Posted March 11, 2003
Book: The Holy Longing
Author: Ron Rolheiser
Doubleday, New York, pp. 257
Excerpt from Preface:
This is a book for you if you are struggling spiritually.
Teilhard de Chardin, who was both scientist and mystic, used to ask why so many sincere, good persons did not believe in God. His answer was sympathetic, not judgmental. He felt that they must not have heard God in the correct way. His religious writings are an attempt to make faith in God more palatable for those who, for whatever reason, are struggling with it.
This book, in its own modest way, tries to do something similar, namely, to be a guide-book of sorts for those who have not been exposed to Christian spirituality in a way that makes it palatable.
And many good, sincere persons struggle today with their faith and with their churches. Lots of things contribute to this: the pluralism of an age which is rich in everything, except clarity; the individualism of a culture which makes family and community life difficult at every level; an anti-church sentiment with popular culture and the intellectual world; an ever growing antagonism between those who see religion in terms of private prayer and piety and those who see it as a quest for justice; and a seeming tiredness right within Christian churches themselves. It is not an easy time to be a Christian, especially if you are also trying to pass your faith on to your own children.
Hopefully this book will, in the midst of all of this, help make the things of faith a little clearer, a little more acceptable, and a whole lot more hopeful. The hope too is that a bit of God's sympathy and consolation might seep through and touch you as you struggle with faith and church in a very complex time.
A comment is in order too regarding the language and the style of the book: I have tried to use as simple a language as possible. First, because the spiritual writer who most influenced our generation, Henri Nouwen, used to re-write his books over and over again to try to make them simpler. That, it seems to me, is the ideal. Jesus spoke the common language of the people of his time and was understood at family tables and not just in academic classrooms.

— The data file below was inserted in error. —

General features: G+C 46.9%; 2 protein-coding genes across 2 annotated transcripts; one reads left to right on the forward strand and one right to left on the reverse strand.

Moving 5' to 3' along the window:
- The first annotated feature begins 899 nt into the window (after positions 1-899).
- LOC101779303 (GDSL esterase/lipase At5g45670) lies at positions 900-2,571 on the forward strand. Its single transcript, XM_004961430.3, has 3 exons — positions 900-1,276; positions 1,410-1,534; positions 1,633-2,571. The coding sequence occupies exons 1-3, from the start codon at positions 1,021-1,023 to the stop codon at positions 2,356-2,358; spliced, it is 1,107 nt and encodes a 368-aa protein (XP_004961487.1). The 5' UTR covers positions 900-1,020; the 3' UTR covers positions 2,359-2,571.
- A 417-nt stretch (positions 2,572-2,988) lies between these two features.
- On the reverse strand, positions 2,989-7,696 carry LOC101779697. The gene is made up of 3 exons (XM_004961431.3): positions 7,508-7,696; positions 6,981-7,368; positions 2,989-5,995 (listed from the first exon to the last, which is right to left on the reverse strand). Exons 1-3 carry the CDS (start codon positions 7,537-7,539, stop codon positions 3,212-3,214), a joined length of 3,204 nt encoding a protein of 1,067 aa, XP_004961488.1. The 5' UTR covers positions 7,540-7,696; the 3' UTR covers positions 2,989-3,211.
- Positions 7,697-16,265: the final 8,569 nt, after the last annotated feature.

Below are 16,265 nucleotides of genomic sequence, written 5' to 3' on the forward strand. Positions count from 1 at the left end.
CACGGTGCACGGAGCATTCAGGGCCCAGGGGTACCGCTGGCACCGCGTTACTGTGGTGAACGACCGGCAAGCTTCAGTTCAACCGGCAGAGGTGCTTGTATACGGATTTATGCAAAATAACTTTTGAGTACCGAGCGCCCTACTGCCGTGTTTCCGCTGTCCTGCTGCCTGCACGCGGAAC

Second, I belong to a religious congregation, the Missionary Oblates of Mary Immaculate, whose charisma it is to serve the poor. The poor have many faces and there are many kinds of poverty. To serve the poor also means to try to make the word of God and God's consolation available in a language that is accessible to everyone and not just to those who have the privilege of advanced academic training. Hence, as much as I know and value the critical importance of the more technical language of the academy of professional theologians, this book will try, as did the founder of the Oblates, to speak the dialect, the patois of the poor. Hopefully it will find itself at home in the living rooms, workplace, and conversation of ordinary people for it is meant, like Jesus' table-fellowship, to be religious talk, done over wine, beer, and food.
Excerpt from Book:
At Odds with Circumstances
In his autobiographical novel, My First Love, Czechoslovakian novelist Ivan Klima struggles with some painful questions. He is a young man, full of sexual passion, moving among young men and women his own age who are less hesitant than he is. Klima is reticent, celibate and not sure why. Certainly it is not for any religious reasons. So he wonders: Is it because I respect others more than my peers and am less willing to be irresponsible? Is it because I carry some high, quasi-religious, moral solitude that I'm rightly hesitant to compromise? Or, am I just uptight, timid, and lacking nerve? Am I virtuous or sterile? He is not sure:
"Suppose I spent my whole life just waiting, waiting for the moment when at last I saw that starry face? It would turn its glance to me and say: "You've been incapable of accepting life, dear friend, so you'd better come with me!" Or, on the other hand, it might say: "You've done well because you knew how to bear your solitude at a great height, because you were able to do without consolation in order not to do without hope!" What would it really say? At that moment I could not tell."
His question is, ultimately, a spiritual one. It is also a difficult one. It is not easy to know the right disciplines by which to creatively channel our most powerful and intimate energies so the result is happiness and delight in life. No matter what we do, some questions will always haunt us: Am I being too hard or too easy on myself? Am I unhappy because I am missing out on life or am I unhappy because I'm selfish? Am I too timid and upright or should I be more disciplined? What is real growth and what is simply my ego making its demands? Where do I find that fine line between discipline and enjoyment? Why do I always feel so guilty? What do I do when I have betrayed a trust?
The Table of Contents
Part One: The Situation
1. What is spirituality?
2. The current struggle with Christian spirituality
Part Two: The Essential Outline for a Christian Spirituality
3. The nonegotiable essentials
Part Three: The Incarnation as the Basis for a Christian Spirituality
4. Christ as the basis for Christian spirituality
5. Consequences of the Incarnation for spirituality
Part Four Some Key Spiritualities Within a Spirituality
6. A spirituality of ecclesiology
7. A spirituality of the Paschal Mystery
8. A spirituality of Justice and Peacemaking
9. A spirituality of sexuality
10. Sustaining ourselves in the spiritual life